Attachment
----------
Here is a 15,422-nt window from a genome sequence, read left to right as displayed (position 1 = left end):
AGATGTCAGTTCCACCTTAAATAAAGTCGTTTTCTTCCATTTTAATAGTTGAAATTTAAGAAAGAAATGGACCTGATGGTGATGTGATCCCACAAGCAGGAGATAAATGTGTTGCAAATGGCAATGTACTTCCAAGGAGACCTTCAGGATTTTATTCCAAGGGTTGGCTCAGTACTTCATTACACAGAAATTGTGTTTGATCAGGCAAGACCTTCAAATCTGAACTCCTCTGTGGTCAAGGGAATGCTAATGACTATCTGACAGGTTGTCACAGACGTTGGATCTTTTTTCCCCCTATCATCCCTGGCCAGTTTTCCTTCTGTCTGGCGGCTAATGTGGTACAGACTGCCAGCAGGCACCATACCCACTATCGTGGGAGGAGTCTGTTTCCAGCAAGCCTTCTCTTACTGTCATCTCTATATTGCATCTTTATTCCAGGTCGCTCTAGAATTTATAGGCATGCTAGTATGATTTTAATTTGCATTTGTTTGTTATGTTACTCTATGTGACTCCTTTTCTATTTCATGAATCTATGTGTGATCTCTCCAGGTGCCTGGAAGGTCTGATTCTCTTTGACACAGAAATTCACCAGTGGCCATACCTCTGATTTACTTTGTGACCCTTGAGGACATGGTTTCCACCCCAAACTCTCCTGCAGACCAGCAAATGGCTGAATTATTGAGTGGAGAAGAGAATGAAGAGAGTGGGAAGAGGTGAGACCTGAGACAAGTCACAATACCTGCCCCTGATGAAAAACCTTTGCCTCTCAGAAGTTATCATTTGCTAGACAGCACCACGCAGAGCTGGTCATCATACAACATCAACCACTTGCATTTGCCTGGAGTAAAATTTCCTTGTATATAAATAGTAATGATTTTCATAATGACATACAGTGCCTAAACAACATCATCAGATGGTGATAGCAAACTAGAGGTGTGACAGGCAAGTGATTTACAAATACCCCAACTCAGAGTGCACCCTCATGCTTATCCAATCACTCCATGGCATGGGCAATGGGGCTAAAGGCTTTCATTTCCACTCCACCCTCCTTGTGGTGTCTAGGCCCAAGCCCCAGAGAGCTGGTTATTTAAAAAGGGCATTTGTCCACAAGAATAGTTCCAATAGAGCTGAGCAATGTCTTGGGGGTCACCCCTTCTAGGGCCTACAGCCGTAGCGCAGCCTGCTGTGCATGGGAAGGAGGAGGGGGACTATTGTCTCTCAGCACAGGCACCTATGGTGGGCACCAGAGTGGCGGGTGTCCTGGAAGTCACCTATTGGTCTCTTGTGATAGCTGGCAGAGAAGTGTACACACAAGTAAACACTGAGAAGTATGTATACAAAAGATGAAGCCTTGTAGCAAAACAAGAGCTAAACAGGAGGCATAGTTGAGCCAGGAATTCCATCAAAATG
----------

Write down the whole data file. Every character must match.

Here is a 15,422-nt window from a genome sequence, read left to right as displayed (position 1 = left end):
AGATGTCAGTTCCACCTTAAATAAAGTCGTTTTCTTCCATTTTAATAGTTGAAATTTAAGAAAGAAATGGACCTGATGGTGATGTGATCCCACAAGCAGGAGATAAATGTGTTGCAAATGGCAATGTACTTCCAAGGAGACCTTCAGGATTTTATTCCAAGGGTTGGCTCAGTACTTCATTACACAGAAATTGTGTTTGATCAGGCAAGACCTTCAAATCTGAACTCCTCTGTGGTCAAGGGAATGCTAATGACTATCTGACAGGTTGTCACAGACGTTGGATCTTTTTTCCCCCTATCATCCCTGGCCAGTTTTCCTTCTGTCTGGCGGCTAATGTGGTACAGACTGCCAGCAGGCACCATACCCACTATCGTGGGAGGAGTCTGTTTCCAGCAAGCCTTCTCTTACTGTCATCTCTATATTGCATCTTTATTCCAGGTCGCTCTAGAATTTATAGGCATGCTAGTATGATTTTAATTTGCATTTGTTTGTTATGTTACTCTATGTGACTCCTTTTCTATTTCATGAATCTATGTGTGATCTCTCCAGGTGCCTGGAAGGTCTGATTCTCTTTGACACAGAAATTCACCAGTGGCCATACCTCTGATTTACTTTGTGACCCTTGAGGACATGGTTTCCACCCCAAACTCTCCTGCAGACCAGCAAATGGCTGAATTATTGAGTGGAGAAGAGAATGAAGAGAGTGGGAAGAGGTGAGACCTGAGACAAGTCACAATACCTGCCCCTGATGAAAAACCTTTGCCTCTCAGAAGTTATCATTTGCTAGACAGCACCACGCAGAGCTGGTCATCATACAACATCAACCACTTGCATTTGCCTGGAGTAAAATTTCCTTGTATATAAATAGTAATGATTTTCATAATGACATACAGTGCCTAAACAACATCATCAGATGGTGATAGCAAACTAGAGGTGTGACAGGCAAGTGATTTACAAATACCCCAACTCAGAGTGCACCCTCATGCTTATCCAATCACTCCATGGCATGGGCAATGGGGCTAAAGGCTTTCATTTCCACTCCACCCTCCTTGTGGTGTCTAGGCCCAAGCCCCAGAGAGCTGGTTATTTAAAAAGGGCATTTGTCCACAAGAATAGTTCCAATAGAGCTGAGCAATGTCTTGGGGGTCACCCCTTCTAGGGCCTACAGCCGTAGCGCAGCCTGCTGTGCATGGGAAGGAGGAGGGGGACTATTGTCTCTCAGCACAGGCACCTATGGTGGGCACCAGAGTGGCGGGTGTCCTGGAAGTCACCTATTGGTCTCTTGTGATAGCTGGCAGAGAAGTGTACACACAAGTAAACACTGAGAAGTATGTATACAAAAGATGAAGCCTTGTAGCAAAACAAGAGCTAAACAGGAGGCATAGTTGAGCCAGGAATTCCATCAAAATG